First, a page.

Until recently it was believed that the Gaiety on South King Street was Dublin’s oldest extant theatre premises. However, earlier this year another, more long-established site reopened for business 350 years after first doing so. In the mid-1630s, the Scottish-born translator, cartographer and impresario John Ogilby moved to Ireland where he became tutor to the children of Thomas Wentworth, Earl of Strafford who was then the country’s Lord Deputy. Thanks to this patronage, Ogilby received the royal appointment of Master of the Revels and opened a theatre on Werburgh Street in 1637. The rise of the Puritans and the outbreak of war in Ireland forced this venture to close after four years, and the departure of Ogilby not long afterwards.
Following the restoration of Charles II in 1660 he returned to Dublin and two years later received permission to open a new theatre in the city. Although designated the Theatre Royal by special patent (the first such title granted outside London), it was commonly known as Smock Alley after its location, and remains remembered as such to this day. Smock Alley lies in the midst of an area called Temple Bar, now best known for a superfluity of bars and clubs and the hordes of youthful drinkers that these attract.
Prior to the development of Essex Quay in the 1720s Smock Alley Theatre would have lain almost on the banks of the Liffey and this caused various problems: in 1670 and again in 1701 the upper galleries collapsed causing death and injury among the audience, and following another such disaster in 1734 the premises were largely rebuilt to the design of local architect Michael Wills, with increased capacity. There followed what might be considered the theatre’s golden age, during which time it was managed by Thomas Sheridan, godson of Dean Swift and father of Richard Brinsley Sheridan who went on to have a stellar career as playwright and poet.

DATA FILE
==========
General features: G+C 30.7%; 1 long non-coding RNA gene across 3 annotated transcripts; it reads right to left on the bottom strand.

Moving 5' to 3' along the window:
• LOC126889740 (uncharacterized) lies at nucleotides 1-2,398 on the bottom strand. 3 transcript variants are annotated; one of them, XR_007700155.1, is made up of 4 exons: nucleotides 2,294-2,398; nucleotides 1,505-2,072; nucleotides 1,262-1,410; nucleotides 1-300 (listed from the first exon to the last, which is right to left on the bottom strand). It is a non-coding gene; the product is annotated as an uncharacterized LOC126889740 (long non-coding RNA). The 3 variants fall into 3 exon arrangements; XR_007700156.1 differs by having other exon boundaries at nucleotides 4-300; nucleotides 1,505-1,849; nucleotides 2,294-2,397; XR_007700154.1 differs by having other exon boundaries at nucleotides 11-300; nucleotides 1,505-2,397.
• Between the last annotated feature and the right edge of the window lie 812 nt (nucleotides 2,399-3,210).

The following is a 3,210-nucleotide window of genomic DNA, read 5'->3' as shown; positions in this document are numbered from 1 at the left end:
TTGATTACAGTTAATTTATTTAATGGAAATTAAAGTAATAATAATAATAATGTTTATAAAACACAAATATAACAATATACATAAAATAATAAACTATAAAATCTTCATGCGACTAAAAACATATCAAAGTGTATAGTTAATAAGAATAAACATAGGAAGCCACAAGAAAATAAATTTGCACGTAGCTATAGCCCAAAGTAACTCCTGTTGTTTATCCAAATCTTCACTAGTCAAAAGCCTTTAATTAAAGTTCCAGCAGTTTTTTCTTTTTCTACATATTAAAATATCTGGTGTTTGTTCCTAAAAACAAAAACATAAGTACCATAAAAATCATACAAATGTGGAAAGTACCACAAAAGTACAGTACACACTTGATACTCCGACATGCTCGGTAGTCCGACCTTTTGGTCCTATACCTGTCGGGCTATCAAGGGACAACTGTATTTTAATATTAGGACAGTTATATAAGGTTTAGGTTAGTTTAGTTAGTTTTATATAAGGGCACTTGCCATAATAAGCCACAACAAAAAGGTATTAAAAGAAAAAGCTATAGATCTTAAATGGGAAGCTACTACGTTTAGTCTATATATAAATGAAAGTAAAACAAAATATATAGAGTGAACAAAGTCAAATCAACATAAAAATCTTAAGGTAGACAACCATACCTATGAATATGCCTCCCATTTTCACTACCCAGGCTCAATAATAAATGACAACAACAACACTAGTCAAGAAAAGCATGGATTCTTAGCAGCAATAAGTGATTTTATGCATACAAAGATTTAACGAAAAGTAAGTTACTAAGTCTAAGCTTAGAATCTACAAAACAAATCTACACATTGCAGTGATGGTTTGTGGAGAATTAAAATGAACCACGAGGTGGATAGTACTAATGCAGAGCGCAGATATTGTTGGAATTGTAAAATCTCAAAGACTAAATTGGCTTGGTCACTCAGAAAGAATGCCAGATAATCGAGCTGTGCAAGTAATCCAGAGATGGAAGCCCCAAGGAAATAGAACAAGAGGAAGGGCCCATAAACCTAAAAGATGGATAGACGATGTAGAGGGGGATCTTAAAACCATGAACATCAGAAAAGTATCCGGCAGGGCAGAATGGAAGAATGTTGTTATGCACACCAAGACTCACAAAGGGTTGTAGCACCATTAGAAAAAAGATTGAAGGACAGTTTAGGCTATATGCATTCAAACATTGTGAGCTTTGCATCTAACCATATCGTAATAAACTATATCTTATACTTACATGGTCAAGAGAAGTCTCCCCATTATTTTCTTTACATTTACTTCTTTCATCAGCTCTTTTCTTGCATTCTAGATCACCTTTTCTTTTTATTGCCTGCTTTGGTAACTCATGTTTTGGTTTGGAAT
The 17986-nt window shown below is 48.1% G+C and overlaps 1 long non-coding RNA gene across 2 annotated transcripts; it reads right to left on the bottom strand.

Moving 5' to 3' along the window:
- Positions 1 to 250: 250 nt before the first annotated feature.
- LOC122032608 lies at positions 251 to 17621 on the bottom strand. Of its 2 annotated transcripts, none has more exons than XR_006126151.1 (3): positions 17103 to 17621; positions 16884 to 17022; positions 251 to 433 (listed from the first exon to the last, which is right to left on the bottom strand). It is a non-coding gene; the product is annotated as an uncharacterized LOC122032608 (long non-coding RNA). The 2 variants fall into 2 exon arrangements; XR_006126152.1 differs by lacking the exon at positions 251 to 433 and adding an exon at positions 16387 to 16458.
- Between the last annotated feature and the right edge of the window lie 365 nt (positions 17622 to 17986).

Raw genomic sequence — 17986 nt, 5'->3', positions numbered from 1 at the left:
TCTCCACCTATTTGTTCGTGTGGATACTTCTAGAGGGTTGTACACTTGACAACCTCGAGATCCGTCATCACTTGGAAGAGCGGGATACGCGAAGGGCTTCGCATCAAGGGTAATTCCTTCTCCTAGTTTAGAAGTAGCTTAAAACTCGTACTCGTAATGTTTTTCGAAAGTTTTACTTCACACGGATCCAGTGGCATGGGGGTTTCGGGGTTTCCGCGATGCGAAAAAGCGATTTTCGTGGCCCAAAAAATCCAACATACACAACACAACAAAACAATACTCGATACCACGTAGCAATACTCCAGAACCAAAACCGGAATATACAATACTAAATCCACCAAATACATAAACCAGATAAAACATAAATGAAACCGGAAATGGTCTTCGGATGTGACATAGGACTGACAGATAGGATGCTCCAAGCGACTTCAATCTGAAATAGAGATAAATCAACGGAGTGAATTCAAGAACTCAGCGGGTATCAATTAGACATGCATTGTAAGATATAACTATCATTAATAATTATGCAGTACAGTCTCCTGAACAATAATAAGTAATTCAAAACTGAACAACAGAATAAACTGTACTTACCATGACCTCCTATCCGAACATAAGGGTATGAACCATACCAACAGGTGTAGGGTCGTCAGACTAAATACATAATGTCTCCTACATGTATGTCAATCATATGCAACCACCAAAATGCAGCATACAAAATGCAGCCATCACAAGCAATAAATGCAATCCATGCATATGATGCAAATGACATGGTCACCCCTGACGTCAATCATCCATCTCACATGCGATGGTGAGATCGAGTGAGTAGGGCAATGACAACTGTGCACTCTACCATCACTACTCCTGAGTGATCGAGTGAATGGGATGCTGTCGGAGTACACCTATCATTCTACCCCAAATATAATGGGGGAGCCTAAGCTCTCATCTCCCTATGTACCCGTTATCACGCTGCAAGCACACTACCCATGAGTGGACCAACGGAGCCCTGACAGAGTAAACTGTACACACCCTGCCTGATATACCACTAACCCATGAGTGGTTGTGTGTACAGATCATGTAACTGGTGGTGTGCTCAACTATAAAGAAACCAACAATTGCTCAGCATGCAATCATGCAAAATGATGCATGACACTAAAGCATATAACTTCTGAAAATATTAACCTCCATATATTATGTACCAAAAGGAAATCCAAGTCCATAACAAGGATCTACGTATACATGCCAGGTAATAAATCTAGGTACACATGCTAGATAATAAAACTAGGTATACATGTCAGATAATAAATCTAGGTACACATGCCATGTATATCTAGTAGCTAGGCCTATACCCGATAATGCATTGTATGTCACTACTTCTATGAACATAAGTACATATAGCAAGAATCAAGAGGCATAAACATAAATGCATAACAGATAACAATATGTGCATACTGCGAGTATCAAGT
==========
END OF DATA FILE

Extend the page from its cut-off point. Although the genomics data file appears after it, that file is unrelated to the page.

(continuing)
During this period some of the finest performers in Ireland and England appeared on the stage of the Smock Alley Theatre including Peg Woffington, Colley Cibber, Spranger Barry and Charles Macklin; it was here that David Garrick, the most famous actor of the 18th century, first played Hamlet. But other fare than plays was also offered: a surviving notice for May 1754 advertises that after the performance of Charles Johnson’s The Country Lasses, an equilibrist (otherwise known as a trapeze artist) called Mr Stuart ‘will play very curiously with a fork and an orange such as was never attempted by any other person. He will also stand on his head, and quit the wire entirely with his hands when in full swing, and discharge two fire wheels off both his heels at the same time.’ One suspects health and safety regulations would not permit such a display in our own age.
Smock Alley had already seen off various rivals when in 1758 the wonderfully named Spranger Barry, who had appeared on its stage, opened his own theatre on nearby Crow Street and managed to have the Royal Patent transferred to his premises. This proved fatal to the older establishment’s welfare, and within twenty years it had closed for good. The building subsequently became a whiskey store, and was serving this purpose when an engraving of it, seen at the top of this piece, appeared in The Gentlemen’s Magazine in 1789 (the section of map, incidentally, comes from that of Dublin produced by John Rocque in 1756).